I am really new in UNIX (bash) and been trying to play around with the language. I am currently trying to create a table with a fixed header from a .txt file.

So I came across a code which is like this :

column -t -s : <(echo Name:Age:Gender:Height:Weight) test.txt | sed "1{p;s/./*/g}"

I am totally stumped regarding the parts of the sed command at the end. I know that the ./*/g means that the sed is replacing all of . with * and /g means global occurrence.

However, what does the 1 and the p;s actually mean?

  • Note that syntax is not portable/standard as there's a missing semicolon between the g and the }. – Stéphane Chazelas Jan 12 '18 at 12:02

That's a reasonably clever bit of code.

Sed, as you can learn in a good tutorial, works on addresses and commands. If the address is omitted the command runs on every line, such as the commonly seen s/old/new/.

An address can be a line number, or a regex. Or it can be a comma-separated address range, which I won't describe further. (See tutorial linked above for details.)

A command can be a single command, or multiple commands contained in curly braces.

This sed command runs the print command and then the substitute command on line 1 of the input. The result is that after the first line of input will come a string of ***'s the same length.

You may notice that the s command doesn't have any print command after it, but at the end of each line whatever is held in the "pattern space" is implicitly printed, unless the -n option was passed to sed in the first place. (Again, see the above-linked tutorial for more.)

Essentially, it's a quick way to make a pretty header for the table.

Edit to answer comment:

So the p command can be placed anywhere either at the start of the 1sedor at the end? Also, the.` (period) means that the address is omitted?

No, not quite.

The 1 means, apply the following list of commands (enclosed within curly braces) only on the first line of input.

The p means, print the current contents of the pattern space, followed by a newline. (The pattern space will at that time contain the first line of input, since that's how Sed works.)

The s/./*/g means, for EVERY match (globally) of the regex . (which matches any character), substitute the character *. This operates on the pattern space.

Then at the end of the commands (the close curly brace), since there are no more commands, the contents of the pattern space is implicitly printed. At this point it will just contain a bunch of asterisks (***).

Then the next line of input is read into the pattern space. Since the address 1 doesn't match, the curly brace block of commands is skipped. At the end of the curly brace block, since there are no more commands, the contents of the pattern space is implicitly printed. Repeat this paragraph as long as there is input. So the result is that the rest of the input after the first line is printed without change.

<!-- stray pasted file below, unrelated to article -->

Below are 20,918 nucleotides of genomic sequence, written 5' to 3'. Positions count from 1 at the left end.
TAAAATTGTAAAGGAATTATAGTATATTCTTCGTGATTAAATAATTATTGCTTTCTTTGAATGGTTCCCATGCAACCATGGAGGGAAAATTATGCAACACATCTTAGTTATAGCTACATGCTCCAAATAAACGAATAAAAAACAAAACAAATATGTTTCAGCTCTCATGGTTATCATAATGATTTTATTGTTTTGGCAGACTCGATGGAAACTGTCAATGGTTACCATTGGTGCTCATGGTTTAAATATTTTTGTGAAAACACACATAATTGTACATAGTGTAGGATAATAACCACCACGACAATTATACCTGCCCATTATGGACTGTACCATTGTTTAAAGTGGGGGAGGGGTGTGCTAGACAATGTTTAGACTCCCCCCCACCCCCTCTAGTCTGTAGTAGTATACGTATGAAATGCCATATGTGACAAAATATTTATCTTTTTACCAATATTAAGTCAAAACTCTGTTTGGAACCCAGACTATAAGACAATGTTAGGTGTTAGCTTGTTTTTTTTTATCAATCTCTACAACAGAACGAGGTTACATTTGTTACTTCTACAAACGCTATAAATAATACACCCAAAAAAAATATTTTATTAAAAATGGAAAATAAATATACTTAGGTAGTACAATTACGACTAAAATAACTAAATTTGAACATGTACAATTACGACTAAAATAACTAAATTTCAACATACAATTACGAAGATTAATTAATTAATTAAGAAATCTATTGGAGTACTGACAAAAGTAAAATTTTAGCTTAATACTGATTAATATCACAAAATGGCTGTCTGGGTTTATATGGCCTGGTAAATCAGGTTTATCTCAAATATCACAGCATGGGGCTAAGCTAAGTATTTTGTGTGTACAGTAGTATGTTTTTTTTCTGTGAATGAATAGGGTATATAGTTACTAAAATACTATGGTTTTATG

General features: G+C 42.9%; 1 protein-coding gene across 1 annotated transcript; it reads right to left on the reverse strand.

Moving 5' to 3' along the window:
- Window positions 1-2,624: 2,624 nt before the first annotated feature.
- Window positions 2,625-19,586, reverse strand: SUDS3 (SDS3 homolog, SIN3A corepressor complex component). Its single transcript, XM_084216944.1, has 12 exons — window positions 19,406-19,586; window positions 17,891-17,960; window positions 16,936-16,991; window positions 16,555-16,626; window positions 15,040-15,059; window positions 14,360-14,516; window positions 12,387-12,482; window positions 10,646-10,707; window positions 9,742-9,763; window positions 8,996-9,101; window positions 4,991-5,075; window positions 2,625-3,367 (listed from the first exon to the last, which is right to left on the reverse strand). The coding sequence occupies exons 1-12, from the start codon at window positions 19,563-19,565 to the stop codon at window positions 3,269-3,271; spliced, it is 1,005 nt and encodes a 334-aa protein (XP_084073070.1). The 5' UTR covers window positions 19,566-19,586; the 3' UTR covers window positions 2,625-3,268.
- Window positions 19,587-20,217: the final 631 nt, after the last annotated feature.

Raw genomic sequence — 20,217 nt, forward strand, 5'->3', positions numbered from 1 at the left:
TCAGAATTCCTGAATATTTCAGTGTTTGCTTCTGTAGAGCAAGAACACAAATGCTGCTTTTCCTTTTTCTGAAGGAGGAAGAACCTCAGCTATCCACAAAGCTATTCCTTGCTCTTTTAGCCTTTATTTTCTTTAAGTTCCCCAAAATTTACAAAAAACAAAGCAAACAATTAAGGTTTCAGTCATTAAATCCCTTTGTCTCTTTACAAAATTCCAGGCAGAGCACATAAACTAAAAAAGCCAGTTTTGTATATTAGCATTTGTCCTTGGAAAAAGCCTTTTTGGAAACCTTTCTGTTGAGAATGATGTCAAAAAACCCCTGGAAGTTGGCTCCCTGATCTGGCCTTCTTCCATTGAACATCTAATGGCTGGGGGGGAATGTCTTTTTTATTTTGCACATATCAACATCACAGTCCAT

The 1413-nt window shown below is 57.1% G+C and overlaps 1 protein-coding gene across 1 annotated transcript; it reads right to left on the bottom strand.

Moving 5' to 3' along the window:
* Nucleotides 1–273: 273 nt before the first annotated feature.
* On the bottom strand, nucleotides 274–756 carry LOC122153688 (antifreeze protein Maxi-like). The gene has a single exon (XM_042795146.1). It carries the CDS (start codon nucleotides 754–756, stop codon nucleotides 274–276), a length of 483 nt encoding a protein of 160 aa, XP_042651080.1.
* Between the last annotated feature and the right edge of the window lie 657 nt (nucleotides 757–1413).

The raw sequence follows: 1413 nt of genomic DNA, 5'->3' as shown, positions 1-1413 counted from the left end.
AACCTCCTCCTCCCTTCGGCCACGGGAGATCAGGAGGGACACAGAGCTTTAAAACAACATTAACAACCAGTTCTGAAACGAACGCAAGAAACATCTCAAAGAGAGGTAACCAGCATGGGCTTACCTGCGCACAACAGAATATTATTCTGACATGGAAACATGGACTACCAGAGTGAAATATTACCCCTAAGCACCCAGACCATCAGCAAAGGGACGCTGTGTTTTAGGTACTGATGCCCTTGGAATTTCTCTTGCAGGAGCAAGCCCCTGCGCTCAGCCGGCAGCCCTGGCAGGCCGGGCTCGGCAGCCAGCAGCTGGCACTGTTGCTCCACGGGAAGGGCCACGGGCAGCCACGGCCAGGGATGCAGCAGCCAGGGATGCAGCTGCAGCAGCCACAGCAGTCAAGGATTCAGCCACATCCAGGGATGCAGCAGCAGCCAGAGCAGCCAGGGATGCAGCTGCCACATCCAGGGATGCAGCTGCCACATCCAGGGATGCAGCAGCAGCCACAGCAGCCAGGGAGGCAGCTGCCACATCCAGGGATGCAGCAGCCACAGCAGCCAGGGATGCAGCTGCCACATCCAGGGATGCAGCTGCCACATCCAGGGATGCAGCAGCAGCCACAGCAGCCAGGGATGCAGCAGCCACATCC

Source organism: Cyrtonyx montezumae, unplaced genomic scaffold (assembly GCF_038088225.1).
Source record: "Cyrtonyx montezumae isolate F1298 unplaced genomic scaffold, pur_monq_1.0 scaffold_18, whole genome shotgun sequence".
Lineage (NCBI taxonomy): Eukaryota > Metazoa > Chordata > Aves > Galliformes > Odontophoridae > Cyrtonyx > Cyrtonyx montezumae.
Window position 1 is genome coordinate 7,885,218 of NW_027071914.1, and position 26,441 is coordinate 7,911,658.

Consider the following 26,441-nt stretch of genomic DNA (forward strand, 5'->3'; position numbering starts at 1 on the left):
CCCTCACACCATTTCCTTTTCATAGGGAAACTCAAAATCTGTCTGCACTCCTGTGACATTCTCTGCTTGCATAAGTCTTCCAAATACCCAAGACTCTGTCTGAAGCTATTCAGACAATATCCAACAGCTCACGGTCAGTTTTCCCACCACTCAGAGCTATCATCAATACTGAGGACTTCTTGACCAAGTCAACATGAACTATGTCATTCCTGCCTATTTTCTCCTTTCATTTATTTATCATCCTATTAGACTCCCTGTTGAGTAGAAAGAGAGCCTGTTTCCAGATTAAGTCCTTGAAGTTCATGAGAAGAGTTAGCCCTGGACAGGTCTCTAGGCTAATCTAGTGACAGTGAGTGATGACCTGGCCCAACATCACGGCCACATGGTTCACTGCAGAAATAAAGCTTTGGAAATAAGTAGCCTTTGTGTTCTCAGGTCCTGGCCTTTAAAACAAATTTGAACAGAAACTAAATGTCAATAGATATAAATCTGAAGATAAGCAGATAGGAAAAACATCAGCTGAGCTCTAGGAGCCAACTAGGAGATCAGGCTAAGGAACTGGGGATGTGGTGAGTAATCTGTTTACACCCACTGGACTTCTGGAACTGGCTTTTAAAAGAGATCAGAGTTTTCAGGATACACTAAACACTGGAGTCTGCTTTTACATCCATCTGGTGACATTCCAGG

So the output will contain all the lines of the input, PLUS one line after the first line which will consist only of * characters and which will be the same length as the first line.

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  • Hi, Thanks for replying to my queries. Oh.. So the p command can be placed anywhere either at the start of the sed or at the end? Meaning at the position of x. sed "x/.../.../g" or sed ".../.../.../g;x" Also, the .(period) means that the address is ommitted ? I initially thought that the sed will find for . and change it to the '*' pattern. – pandora Jan 12 '18 at 6:24
  • @pandora, see my edit; see if that more fully clarifies your questions. – Wildcard Jan 12 '18 at 6:31
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    Thank you for the clear explanation. You really lighten up my day :) – pandora Jan 12 '18 at 6:33

The sed script prints the first line of input and then prints a line of * characters of exactly the same width as the first line.

  • 1 is an address matching the first line of input only. i.e. the sed commands in the {} block apply only to the first line.
  • p - print the input without change
  • ; is a command separator, in this case separating the p command and the s/./*/g command.
  • s/./*/g - change every character to a *, and print the result.

Any remaining input (lines 2+) are printed unmodified if they exist as per sed's default behaviour (if used without the -n option)

The whole command:

column -t -s : <(echo Name:Age:Gender:Height:Weight) test.txt | sed "1{p;s/./*/g}"

uses column -t -s : to tabulate input consisting of the echoed string "Name:Age:Gender:Height:Weight" and the contents of file.txt. column's output is piped to sed to produce the line of ******s separating the header from the rest of the output.

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  • omg. Thank you for the clear explanation. – pandora Jan 12 '18 at 6:29
  • . is a regular expression that matches any character. BTW, "field" is not an applicable term here. s/./*/g is a command s (substitute) that changes . (any character) to * (a literal asterisk character). The g on the end makes it a "global" replacement, so all characters that match the regexp . will be substituted. – cas Jan 12 '18 at 6:34

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